P&G’s Always brand’s #LikeAGirl confidence-boosting campaign aimed at girls facing puberty—and society’s expectations—just took home top honors at the 2015 Cannes Lions International Festival of Creativity for best PR campaign. Two weeks later, the campaign is introducing #LikeAGirl’s next leg—with some high kicks and some high-profile allies to kick it off.
Its new “Unstoppable” campaign, which talked to more than 100 girls of different ages and backgrounds, focuses on confidence and dispelling prejudices like “girls can’t be brave” and “girls aren’t strong.” In addition to releasing a new wave of research highlighting the confidence crisis, it’s also creating a confidence-based curriculum for teachers that could reach 20 million girls worldwide and a partnership with TED to help reach educators.
In short, it’s kicking over the boxes of perceptions and expectations bestowed on girls as follow-on to the viral smash #LikeAGirl ad, which has been watched more than 85 million times on YouTube and has earned more than a billion impressions worldwide. It also aired at this year’s Super Bowl — a first for a feminine hygiene ad.
The new “Always #LikeAGirl Unstoppable” pro-social video and global confidence education curriculum were unveiled on Tuesday in New York during the Always #LikeAGirl Confidence Summit. The keynote speaker: Maisie Williams, the 18-year-old British actress who plays Arya Stark on HBO’s Game of Thrones. While Game of Thrones may be too violent and mature for younger girls, Williams has a massive social media following and is an inspiring, kickass role model to girls everywhere.
“I believe it’s important for young women to feel supported and motivated to pursue their passions,” said Williams at the Summit. “I applaud the work that Always is doing and am proud to join them in empowering girls to be confident and unstoppable #LikeAGirl.”
“It’s time for society to stop telling girls what they should and shouldn’t do,” she added. “And instead, through the quietest whispers and the loudest megaphones, tell them that they are unstoppable. It’s time for girls to be free; free to nurture and celebrate whatever qualities and talents make them different. It’s the most liberating time moving into adulthood. But that transition should not happen with labels and expectations, but with an open heart and mind. The Like a Girl movement has done so much to elevate the conversation. Girls we have to stick together, please support each other.”
Fama Francisco, VP Global Feminine Care at P&G said, “You would expect that girls believe things will get better but, in fact, our latest research shows that one in two girls think that in 10 years there will be the same or even more limitations for young girls.”
Powerhouse conference organizer TED is promoting the new #LikeAGirl curriculum via its Ted-Ed educational platform with ‘confidence-inducing’ content.
“In the spirit of TED’s mission, ideas worth spreading, we are partnering with the #LikeAGirl campaign to reach young girls at a critical stage in their lives,” said Stephanie Lo, TED-Ed Programs Director at TED. “We’re excited to work with Always on developing engaging educational content to help girls around the world maintain confidence through puberty and beyond.”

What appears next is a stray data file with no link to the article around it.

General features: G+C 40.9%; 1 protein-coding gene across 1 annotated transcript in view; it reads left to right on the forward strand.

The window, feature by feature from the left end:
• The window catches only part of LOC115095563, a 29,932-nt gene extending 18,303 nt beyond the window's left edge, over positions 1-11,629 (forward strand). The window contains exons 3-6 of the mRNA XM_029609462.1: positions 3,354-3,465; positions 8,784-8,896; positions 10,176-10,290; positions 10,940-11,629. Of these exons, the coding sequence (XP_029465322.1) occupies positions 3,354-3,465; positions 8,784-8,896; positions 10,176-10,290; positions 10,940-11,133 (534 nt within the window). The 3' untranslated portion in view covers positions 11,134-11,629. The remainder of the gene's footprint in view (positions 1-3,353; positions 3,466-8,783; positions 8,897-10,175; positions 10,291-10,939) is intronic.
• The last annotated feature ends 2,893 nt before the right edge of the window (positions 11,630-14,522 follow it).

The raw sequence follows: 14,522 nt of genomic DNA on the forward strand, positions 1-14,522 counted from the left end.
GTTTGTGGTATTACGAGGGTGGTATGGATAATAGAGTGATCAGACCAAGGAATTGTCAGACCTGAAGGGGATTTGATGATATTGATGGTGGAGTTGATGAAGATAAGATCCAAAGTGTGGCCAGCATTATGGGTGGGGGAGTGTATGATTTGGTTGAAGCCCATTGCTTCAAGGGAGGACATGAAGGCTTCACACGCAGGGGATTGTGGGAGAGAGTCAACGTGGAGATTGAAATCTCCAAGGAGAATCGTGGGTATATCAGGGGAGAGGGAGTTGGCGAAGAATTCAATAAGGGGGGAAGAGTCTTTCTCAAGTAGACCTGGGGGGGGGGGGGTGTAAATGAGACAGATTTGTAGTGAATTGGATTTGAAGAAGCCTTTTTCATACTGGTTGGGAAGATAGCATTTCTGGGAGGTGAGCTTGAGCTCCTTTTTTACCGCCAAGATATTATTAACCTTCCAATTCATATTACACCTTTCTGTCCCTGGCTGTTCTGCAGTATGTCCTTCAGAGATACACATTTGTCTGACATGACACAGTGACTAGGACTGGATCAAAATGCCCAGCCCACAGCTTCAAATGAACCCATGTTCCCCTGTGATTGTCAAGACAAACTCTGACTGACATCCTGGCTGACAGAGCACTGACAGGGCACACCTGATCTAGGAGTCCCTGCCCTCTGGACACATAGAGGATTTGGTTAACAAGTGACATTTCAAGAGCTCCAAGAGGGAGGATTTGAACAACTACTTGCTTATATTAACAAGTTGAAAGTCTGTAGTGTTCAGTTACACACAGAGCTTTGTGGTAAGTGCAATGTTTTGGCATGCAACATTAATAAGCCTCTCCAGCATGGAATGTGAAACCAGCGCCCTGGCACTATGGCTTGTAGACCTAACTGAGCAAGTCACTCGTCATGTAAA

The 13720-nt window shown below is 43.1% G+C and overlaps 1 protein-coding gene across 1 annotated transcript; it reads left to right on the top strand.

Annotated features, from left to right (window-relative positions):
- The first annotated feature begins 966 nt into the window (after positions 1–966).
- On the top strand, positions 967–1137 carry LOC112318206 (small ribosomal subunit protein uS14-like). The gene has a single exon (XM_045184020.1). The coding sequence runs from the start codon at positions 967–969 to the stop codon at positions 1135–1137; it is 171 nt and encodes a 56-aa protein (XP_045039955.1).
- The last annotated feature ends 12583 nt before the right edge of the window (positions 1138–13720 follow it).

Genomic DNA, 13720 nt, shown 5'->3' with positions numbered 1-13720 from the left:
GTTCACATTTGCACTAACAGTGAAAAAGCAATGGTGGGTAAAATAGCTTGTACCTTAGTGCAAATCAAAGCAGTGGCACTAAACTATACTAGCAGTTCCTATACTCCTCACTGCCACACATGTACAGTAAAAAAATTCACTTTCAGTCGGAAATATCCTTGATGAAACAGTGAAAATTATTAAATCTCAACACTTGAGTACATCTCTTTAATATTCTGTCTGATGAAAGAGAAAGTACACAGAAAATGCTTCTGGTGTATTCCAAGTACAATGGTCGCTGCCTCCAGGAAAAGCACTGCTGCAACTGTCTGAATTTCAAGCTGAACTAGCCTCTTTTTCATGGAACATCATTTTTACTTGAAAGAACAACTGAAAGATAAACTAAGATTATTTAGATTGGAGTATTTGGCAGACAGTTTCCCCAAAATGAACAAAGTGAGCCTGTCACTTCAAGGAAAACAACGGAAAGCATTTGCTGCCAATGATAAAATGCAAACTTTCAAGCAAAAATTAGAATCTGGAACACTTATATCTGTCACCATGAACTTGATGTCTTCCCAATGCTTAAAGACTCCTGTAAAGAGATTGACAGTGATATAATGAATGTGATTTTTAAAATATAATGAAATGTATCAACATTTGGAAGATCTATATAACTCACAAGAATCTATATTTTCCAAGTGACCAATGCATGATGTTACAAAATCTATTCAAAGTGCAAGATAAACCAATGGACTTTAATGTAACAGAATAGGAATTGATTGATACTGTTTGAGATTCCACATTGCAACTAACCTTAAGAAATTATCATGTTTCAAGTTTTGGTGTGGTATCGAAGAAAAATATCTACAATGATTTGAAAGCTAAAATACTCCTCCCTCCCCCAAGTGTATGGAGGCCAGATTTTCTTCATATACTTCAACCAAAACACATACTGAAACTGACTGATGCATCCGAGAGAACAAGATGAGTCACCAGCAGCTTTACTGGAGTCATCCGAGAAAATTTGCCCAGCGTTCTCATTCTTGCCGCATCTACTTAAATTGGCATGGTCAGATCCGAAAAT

Always also released a short film directed by Zuriel Oduwole featuring 17-year-old Sarah Sobka, the UK’s young scientist of the year, who discovered a new form of treatment for Cystic Fibrosis and commented: “No girl should feel she can’t do something because of her gender. I understand why girls wouldn’t feel comfortable doing a particular activity that society ascribes as typically ‘male’. I believe its time to take a stand.”
It follows on the short film (above) that Always released with Save the Children and the UN to address the need for more confidence-boosting programs and support around the world.
Also released this week: the latest wave of the Always Confidence & Puberty Survey, with new research showing the depressing state of girls’ confidence as a call to action to involve educators and more partners in the campaign. In the UK, for example, nine out of 10 (88%) of girls surveyed said they feel feel pressure to conform to how girls “are supposed to feel and act.”
• 72 percent said they feel held back by society’s dictates and expectations
• 53 percent lacked the confidence to do whatever they wanted to do after puberty
• 89 percent feel pressure to conform to the way they’re supposed to feel and act
• Sixty percent believe society’s expectations have a negative impact on their life.
The results are “a wake-up call for all of us to encourage girls to smash any limitations that hold them back and empower them to be unstoppable,” P&G’s Francisco commented.
The power of #LikeAGirl as a call to action is what made it a clear winner at Cannes Lions, where Lynne Anne Davis, PR jury president and Fleishman Hillard president and senior partner for Asia Pacific region said, “There was a clear consensus for the Grand Prix. It marries brand purpose with commercial [purpose]… No generation will ever look at ‘Like a Girl’ as anything other than something to be proud of. It has the power to change the world. It inserted itself into pop culture because it didn’t just speak to girls. It hit a chord with everyone: women, mothers, fathers, and it spoke to every single culture [and told] a cultural truth that transcends boundaries.”
Here’s to kicking over boxes—and a stellar example of how a brand can create change and foster a social conversation that has the power to change a generation of young women and alter the stereotypes that limit the potential for girls.
— Lean In (@LeanInOrg) July 7, 2015
— Target (@Target) July 7, 2015
Below, hear more from the #LikeAGirl hero film director, Lauren Greenfield, and see the infographic summarizing the brand’s latest research: